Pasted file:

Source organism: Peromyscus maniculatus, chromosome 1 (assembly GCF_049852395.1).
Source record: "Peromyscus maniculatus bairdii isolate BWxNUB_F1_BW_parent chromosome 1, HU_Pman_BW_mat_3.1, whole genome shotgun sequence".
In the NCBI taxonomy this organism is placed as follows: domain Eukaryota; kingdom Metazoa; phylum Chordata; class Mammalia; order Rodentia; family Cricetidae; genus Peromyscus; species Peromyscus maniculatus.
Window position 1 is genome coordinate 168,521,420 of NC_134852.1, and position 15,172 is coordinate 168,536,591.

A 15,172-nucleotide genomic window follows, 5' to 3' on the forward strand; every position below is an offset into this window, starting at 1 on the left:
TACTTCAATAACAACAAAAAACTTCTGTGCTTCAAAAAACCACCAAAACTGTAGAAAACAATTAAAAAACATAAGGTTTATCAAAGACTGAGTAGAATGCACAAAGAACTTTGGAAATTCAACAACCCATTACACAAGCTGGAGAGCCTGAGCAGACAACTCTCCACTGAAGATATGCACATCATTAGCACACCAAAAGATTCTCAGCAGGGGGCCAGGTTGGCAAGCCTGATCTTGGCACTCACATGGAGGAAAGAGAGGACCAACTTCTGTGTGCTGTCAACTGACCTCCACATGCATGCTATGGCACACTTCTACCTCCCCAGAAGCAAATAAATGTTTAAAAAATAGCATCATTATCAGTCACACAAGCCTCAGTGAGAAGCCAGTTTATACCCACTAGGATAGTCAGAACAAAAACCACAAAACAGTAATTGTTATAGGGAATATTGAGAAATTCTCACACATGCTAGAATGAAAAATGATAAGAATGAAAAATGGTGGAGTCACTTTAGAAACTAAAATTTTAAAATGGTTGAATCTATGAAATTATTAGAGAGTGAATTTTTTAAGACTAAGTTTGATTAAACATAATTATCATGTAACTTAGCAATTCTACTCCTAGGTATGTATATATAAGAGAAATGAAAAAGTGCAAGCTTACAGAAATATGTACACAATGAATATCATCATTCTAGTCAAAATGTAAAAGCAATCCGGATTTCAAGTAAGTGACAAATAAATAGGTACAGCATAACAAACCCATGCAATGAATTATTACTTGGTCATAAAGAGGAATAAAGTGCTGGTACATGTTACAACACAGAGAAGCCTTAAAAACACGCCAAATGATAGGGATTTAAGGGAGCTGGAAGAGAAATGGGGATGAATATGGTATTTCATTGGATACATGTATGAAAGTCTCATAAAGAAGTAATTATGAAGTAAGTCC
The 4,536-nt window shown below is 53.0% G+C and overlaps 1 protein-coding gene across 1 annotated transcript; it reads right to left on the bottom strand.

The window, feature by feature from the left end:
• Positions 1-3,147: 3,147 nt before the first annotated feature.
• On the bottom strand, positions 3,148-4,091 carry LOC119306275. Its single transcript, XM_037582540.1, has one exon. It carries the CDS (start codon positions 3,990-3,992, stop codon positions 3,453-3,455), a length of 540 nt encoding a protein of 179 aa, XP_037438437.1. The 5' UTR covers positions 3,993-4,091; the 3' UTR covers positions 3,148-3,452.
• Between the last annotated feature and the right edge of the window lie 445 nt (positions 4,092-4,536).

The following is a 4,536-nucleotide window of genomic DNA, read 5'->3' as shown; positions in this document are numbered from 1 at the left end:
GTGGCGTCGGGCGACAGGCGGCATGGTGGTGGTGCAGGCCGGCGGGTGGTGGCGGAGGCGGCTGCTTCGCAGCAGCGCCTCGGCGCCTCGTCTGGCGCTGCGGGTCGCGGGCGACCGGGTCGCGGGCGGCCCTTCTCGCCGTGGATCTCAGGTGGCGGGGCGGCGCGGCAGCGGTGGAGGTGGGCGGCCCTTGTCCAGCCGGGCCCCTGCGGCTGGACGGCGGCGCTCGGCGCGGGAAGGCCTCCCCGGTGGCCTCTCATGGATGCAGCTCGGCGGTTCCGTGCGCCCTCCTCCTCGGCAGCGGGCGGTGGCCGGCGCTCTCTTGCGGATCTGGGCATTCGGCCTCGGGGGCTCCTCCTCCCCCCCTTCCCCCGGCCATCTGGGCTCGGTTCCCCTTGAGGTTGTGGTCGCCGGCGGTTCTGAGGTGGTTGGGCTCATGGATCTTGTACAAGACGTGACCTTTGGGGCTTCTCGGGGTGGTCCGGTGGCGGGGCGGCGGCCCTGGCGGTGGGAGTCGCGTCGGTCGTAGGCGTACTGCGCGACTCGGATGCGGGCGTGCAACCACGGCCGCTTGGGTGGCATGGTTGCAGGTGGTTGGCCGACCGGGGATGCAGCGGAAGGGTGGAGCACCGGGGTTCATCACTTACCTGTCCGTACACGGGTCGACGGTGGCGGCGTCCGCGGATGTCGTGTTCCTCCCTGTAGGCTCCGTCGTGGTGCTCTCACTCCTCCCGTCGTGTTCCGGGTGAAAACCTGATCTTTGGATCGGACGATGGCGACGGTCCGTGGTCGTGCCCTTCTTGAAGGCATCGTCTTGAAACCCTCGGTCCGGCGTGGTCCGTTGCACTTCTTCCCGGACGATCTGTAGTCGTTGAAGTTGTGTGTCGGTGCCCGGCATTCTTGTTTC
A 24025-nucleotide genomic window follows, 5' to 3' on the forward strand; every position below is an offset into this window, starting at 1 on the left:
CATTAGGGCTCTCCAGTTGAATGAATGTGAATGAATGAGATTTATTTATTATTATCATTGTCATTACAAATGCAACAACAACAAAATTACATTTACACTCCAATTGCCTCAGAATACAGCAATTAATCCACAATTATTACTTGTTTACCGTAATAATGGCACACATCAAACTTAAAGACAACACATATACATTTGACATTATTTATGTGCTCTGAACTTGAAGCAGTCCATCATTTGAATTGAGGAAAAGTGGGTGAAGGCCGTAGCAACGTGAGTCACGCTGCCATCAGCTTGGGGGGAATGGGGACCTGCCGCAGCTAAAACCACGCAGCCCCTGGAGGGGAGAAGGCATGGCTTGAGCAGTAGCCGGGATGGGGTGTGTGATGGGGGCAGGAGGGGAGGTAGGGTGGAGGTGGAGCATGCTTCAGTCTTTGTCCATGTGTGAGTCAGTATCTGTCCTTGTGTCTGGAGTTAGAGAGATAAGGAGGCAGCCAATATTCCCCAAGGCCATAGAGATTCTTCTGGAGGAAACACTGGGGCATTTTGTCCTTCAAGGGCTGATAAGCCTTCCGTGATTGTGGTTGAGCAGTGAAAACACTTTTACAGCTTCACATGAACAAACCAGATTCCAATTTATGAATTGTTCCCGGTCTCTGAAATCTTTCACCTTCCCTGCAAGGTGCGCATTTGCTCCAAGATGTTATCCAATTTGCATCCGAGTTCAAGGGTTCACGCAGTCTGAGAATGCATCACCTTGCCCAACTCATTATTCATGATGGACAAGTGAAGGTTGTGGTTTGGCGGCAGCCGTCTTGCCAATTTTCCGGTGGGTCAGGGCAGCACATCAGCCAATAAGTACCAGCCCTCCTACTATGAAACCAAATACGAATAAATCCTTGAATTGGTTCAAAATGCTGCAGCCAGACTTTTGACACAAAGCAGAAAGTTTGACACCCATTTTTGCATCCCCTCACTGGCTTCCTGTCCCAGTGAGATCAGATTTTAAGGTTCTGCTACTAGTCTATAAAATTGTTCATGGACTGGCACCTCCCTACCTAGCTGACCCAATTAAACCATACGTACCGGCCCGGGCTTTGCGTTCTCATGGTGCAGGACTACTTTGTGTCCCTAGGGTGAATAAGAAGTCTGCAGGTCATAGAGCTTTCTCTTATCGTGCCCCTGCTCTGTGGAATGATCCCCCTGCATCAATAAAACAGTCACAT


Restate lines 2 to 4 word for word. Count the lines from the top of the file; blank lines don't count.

Source record: "Peromyscus maniculatus bairdii isolate BWxNUB_F1_BW_parent chromosome 1, HU_Pman_BW_mat_3.1, whole genome shotgun sequence".
In the NCBI taxonomy this organism is placed as follows: domain Eukaryota; kingdom Metazoa; phylum Chordata; class Mammalia; order Rodentia; family Cricetidae; genus Peromyscus; species Peromyscus maniculatus.
Window position 1 is genome coordinate 168,521,420 of NC_134852.1, and position 15,172 is coordinate 168,536,591.